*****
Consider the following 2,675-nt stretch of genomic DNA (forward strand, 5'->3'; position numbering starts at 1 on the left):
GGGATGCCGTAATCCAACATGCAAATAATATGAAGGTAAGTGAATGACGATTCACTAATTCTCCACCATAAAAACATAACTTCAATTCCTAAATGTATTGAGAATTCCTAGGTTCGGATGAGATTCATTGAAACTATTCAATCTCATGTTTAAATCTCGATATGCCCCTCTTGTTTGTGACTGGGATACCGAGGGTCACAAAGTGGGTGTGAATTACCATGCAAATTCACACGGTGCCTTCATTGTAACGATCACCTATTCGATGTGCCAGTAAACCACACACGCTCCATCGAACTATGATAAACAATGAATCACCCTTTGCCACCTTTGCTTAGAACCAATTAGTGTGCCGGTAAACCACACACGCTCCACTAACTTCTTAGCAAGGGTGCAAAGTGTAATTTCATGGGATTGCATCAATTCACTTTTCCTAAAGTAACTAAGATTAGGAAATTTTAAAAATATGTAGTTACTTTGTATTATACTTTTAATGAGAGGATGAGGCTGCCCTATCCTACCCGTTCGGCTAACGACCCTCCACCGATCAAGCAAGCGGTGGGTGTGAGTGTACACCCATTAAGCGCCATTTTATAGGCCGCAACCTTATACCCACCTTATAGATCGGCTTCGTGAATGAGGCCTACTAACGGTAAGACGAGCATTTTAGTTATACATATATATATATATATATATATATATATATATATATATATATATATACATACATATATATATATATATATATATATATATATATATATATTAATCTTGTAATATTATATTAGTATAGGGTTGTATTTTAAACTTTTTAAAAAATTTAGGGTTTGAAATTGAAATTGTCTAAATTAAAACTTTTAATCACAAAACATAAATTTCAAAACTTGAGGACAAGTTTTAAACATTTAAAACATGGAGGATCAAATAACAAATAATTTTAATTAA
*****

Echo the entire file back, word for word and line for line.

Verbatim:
Consider the following 2,675-nt stretch of genomic DNA (forward strand, 5'->3'; position numbering starts at 1 on the left):
GGGATGCCGTAATCCAACATGCAAATAATATGAAGGTAAGTGAATGACGATTCACTAATTCTCCACCATAAAAACATAACTTCAATTCCTAAATGTATTGAGAATTCCTAGGTTCGGATGAGATTCATTGAAACTATTCAATCTCATGTTTAAATCTCGATATGCCCCTCTTGTTTGTGACTGGGATACCGAGGGTCACAAAGTGGGTGTGAATTACCATGCAAATTCACACGGTGCCTTCATTGTAACGATCACCTATTCGATGTGCCAGTAAACCACACACGCTCCATCGAACTATGATAAACAATGAATCACCCTTTGCCACCTTTGCTTAGAACCAATTAGTGTGCCGGTAAACCACACACGCTCCACTAACTTCTTAGCAAGGGTGCAAAGTGTAATTTCATGGGATTGCATCAATTCACTTTTCCTAAAGTAACTAAGATTAGGAAATTTTAAAAATATGTAGTTACTTTGTATTATACTTTTAATGAGAGGATGAGGCTGCCCTATCCTACCCGTTCGGCTAACGACCCTCCACCGATCAAGCAAGCGGTGGGTGTGAGTGTACACCCATTAAGCGCCATTTTATAGGCCGCAACCTTATACCCACCTTATAGATCGGCTTCGTGAATGAGGCCTACTAACGGTAAGACGAGCATTTTAGTTATACATATATATATATATATATATATATATATATATATATATATATATATACATACATATATATATATATATATATATATATATATATATATATTAATCTTGTAATATTATATTAGTATAGGGTTGTATTTTAAACTTTTTAAAAAATTTAGGGTTTGAAATTGAAATTGTCTAAATTAAAACTTTTAATCACAAAACATAAATTTCAAAACTTGAGGACAAGTTTTAAACATTTAAAACATGGAGGATCAAATAACAAATAATTTTAATTAA